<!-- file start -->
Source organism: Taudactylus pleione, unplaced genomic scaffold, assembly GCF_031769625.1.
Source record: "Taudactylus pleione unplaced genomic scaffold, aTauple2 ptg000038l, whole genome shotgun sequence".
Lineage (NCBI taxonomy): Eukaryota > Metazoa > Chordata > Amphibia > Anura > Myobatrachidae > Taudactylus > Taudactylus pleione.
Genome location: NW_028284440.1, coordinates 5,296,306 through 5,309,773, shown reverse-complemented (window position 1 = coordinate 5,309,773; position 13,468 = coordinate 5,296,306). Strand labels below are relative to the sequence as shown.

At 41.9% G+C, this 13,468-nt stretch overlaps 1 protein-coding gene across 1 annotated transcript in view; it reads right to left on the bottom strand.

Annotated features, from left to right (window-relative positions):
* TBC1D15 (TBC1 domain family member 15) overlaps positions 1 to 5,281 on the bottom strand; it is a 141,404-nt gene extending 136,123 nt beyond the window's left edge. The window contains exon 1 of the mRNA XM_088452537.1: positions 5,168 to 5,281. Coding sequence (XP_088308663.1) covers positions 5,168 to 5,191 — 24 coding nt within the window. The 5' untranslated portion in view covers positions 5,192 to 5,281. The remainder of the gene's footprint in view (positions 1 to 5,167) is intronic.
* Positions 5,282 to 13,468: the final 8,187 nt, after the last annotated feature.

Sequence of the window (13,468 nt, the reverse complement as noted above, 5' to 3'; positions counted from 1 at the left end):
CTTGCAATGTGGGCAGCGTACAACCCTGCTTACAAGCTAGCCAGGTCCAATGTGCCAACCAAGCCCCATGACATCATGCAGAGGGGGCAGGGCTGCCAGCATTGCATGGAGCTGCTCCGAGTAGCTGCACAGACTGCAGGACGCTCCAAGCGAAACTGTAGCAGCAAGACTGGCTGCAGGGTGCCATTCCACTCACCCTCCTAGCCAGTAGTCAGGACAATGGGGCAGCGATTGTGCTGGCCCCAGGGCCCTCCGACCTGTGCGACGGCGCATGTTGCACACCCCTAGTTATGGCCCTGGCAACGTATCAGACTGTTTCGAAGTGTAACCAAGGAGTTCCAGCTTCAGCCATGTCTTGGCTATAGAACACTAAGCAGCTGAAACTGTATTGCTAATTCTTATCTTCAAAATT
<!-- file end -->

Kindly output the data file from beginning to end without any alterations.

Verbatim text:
Source organism: Taudactylus pleione, unplaced genomic scaffold, assembly GCF_031769625.1.
Source record: "Taudactylus pleione unplaced genomic scaffold, aTauple2 ptg000038l, whole genome shotgun sequence".
Lineage (NCBI taxonomy): Eukaryota > Metazoa > Chordata > Amphibia > Anura > Myobatrachidae > Taudactylus > Taudactylus pleione.
Genome location: NW_028284440.1, coordinates 5,296,306 through 5,309,773, shown reverse-complemented (window position 1 = coordinate 5,309,773; position 13,468 = coordinate 5,296,306). Strand labels below are relative to the sequence as shown.

At 41.9% G+C, this 13,468-nt stretch overlaps 1 protein-coding gene across 1 annotated transcript in view; it reads right to left on the bottom strand.

Annotated features, from left to right (window-relative positions):
* TBC1D15 (TBC1 domain family member 15) overlaps positions 1 to 5,281 on the bottom strand; it is a 141,404-nt gene extending 136,123 nt beyond the window's left edge. The window contains exon 1 of the mRNA XM_088452537.1: positions 5,168 to 5,281. Coding sequence (XP_088308663.1) covers positions 5,168 to 5,191 — 24 coding nt within the window. The 5' untranslated portion in view covers positions 5,192 to 5,281. The remainder of the gene's footprint in view (positions 1 to 5,167) is intronic.
* Positions 5,282 to 13,468: the final 8,187 nt, after the last annotated feature.

Sequence of the window (13,468 nt, the reverse complement as noted above, 5' to 3'; positions counted from 1 at the left end):
CTTGCAATGTGGGCAGCGTACAACCCTGCTTACAAGCTAGCCAGGTCCAATGTGCCAACCAAGCCCCATGACATCATGCAGAGGGGGCAGGGCTGCCAGCATTGCATGGAGCTGCTCCGAGTAGCTGCACAGACTGCAGGACGCTCCAAGCGAAACTGTAGCAGCAAGACTGGCTGCAGGGTGCCATTCCACTCACCCTCCTAGCCAGTAGTCAGGACAATGGGGCAGCGATTGTGCTGGCCCCAGGGCCCTCCGACCTGTGCGACGGCGCATGTTGCACACCCCTAGTTATGGCCCTGGCAACGTATCAGACTGTTTCGAAGTGTAACCAAGGAGTTCCAGCTTCAGCCATGTCTTGGCTATAGAACACTAAGCAGCTGAAACTGTATTGCTAATTCTTATCTTCAAAATT